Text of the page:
Selling Shakespeare tells a story of Shakespeare’s life and career in print, a story centered on the people who created, bought, and sold books in the early modern period. The interests and investments of publishers and booksellers have defined our ideas of what is ‘Shakespearean’, and attending to their interests demonstrates how one version of Shakespearean authorship surpassed the rest. In this book, Adam G. Hooks identifies and examines four pivotal episodes in Shakespeare’s life in print: the debut of his narrative poems, the appearance of a series of best-selling plays, the publication of collected editions of his works, and the cataloguing of those works. Hooks also offers a new kind of biographical investigation and historicist criticism, one based not on external life documents, nor on the texts of Shakespeare’s works, but on the books that were printed, published, sold, circulated, collected, and catalogued under his name.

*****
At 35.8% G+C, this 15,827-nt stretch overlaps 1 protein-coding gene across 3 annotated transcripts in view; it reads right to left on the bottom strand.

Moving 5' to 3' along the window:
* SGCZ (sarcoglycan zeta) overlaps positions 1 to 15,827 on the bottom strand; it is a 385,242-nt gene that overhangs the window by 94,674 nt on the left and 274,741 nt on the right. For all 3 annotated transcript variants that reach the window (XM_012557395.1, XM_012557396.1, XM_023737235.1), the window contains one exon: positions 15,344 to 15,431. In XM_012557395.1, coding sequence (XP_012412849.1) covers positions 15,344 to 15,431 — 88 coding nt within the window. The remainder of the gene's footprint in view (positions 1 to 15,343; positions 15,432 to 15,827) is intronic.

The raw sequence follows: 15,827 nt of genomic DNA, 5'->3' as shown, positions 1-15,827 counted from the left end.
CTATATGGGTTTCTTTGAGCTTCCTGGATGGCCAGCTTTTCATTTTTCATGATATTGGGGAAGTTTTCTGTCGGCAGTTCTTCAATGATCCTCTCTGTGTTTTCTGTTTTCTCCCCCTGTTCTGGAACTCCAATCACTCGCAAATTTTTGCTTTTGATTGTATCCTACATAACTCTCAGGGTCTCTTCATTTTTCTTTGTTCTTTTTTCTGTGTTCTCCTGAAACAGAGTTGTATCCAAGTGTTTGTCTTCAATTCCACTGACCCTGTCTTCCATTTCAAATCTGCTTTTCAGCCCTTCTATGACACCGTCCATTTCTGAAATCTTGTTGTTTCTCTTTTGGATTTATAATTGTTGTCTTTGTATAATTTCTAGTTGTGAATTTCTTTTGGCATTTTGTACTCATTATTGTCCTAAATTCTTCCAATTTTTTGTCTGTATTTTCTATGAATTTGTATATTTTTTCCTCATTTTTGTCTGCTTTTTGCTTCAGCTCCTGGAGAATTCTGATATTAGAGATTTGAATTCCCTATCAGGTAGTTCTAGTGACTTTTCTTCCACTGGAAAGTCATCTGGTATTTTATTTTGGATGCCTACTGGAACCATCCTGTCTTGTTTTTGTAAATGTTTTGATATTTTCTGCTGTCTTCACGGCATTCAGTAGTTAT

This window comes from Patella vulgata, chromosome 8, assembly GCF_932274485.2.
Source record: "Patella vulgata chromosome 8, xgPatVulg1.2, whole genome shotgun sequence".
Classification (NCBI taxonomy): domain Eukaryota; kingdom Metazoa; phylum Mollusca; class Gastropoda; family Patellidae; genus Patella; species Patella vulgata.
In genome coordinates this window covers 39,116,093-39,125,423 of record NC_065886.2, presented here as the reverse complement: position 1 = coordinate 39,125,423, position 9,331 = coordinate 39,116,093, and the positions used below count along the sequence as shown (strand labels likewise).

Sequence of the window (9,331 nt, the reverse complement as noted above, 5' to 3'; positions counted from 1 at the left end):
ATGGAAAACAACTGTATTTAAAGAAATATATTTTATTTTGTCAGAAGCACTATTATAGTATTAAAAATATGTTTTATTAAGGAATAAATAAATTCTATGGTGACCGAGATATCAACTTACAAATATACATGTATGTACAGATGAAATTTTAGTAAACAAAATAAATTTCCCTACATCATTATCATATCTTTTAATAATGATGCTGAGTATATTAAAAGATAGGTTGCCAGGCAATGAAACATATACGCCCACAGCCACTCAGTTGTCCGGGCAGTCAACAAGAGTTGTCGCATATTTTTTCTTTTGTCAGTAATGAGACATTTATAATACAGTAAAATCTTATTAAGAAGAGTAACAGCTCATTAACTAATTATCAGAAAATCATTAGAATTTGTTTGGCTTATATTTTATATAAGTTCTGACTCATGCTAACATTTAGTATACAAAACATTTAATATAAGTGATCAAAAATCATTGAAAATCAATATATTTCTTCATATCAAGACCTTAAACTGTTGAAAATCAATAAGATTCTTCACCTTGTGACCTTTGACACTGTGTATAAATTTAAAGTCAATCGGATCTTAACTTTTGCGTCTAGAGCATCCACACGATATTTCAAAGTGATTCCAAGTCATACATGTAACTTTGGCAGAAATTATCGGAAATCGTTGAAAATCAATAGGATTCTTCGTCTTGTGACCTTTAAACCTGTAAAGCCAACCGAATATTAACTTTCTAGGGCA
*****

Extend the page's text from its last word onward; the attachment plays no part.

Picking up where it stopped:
Adam G. Hooks is an Assistant Professor in the Department of English and the Center for the Book at the University of Iowa, where his research and teaching focus on Shakespeare, early modern literature and culture, and the history of the book. He has several publications on Shakespeare, the book trade, and the First Folio, and has received awards from the Shakespeare Association of America, the Bibliographical Society of America, and Rare Book School. He runs the book history website Anchora at www.adamghooks.net.